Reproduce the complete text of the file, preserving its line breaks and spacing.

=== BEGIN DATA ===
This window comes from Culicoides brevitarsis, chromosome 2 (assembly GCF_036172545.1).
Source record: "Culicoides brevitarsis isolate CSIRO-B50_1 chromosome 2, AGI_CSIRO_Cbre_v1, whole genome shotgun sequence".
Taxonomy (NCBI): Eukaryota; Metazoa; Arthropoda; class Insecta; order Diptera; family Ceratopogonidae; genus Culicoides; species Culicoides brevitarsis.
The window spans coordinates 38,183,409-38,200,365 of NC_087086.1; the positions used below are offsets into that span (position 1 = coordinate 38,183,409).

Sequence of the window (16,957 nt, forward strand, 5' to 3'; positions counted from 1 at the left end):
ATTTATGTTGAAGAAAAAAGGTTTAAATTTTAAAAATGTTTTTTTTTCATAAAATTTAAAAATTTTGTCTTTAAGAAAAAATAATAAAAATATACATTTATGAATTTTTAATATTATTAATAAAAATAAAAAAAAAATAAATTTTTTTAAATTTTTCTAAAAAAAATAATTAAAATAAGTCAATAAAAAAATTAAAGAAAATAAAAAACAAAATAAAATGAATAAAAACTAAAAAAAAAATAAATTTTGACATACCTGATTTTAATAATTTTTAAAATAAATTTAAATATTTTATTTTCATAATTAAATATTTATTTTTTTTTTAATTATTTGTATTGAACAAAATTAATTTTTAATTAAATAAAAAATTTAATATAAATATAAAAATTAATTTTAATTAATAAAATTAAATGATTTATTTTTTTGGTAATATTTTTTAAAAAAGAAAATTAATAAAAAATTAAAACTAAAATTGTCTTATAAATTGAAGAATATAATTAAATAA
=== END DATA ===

This window comes from Culicoides brevitarsis, chromosome 2 (assembly GCF_036172545.1).
Source record: "Culicoides brevitarsis isolate CSIRO-B50_1 chromosome 2, AGI_CSIRO_Cbre_v1, whole genome shotgun sequence".
Taxonomy (NCBI): Eukaryota; Metazoa; Arthropoda; class Insecta; order Diptera; family Ceratopogonidae; genus Culicoides; species Culicoides brevitarsis.
The window spans coordinates 38,183,409-38,200,365 of NC_087086.1; the positions used below are offsets into that span (position 1 = coordinate 38,183,409).

Sequence of the window (16,957 nt, forward strand, 5' to 3'; positions counted from 1 at the left end):
ATTTATGTTGAAGAAAAAAGGTTTAAATTTTAAAAATGTTTTTTTTTCATAAAATTTAAAAATTTTGTCTTTAAGAAAAAATAATAAAAATATACATTTATGAATTTTTAATATTATTAATAAAAATAAAAAAAAAATAAATTTTTTTAAATTTTTCTAAAAAAAATAATTAAAATAAGTCAATAAAAAAATTAAAGAAAATAAAAAACAAAATAAAATGAATAAAAACTAAAAAAAAAATAAATTTTGACATACCTGATTTTAATAATTTTTAAAATAAATTTAAATATTTTATTTTCATAATTAAATATTTATTTTTTTTTTAATTATTTGTATTGAACAAAATTAATTTTTAATTAAATAAAAAATTTAATATAAATATAAAAATTAATTTTAATTAATAAAATTAAATGATTTATTTTTTTGGTAATATTTTTTAAAAAAGAAAATTAATAAAAAATTAAAACTAAAATTGTCTTATAAATTGAAGAATATAATTAAATAA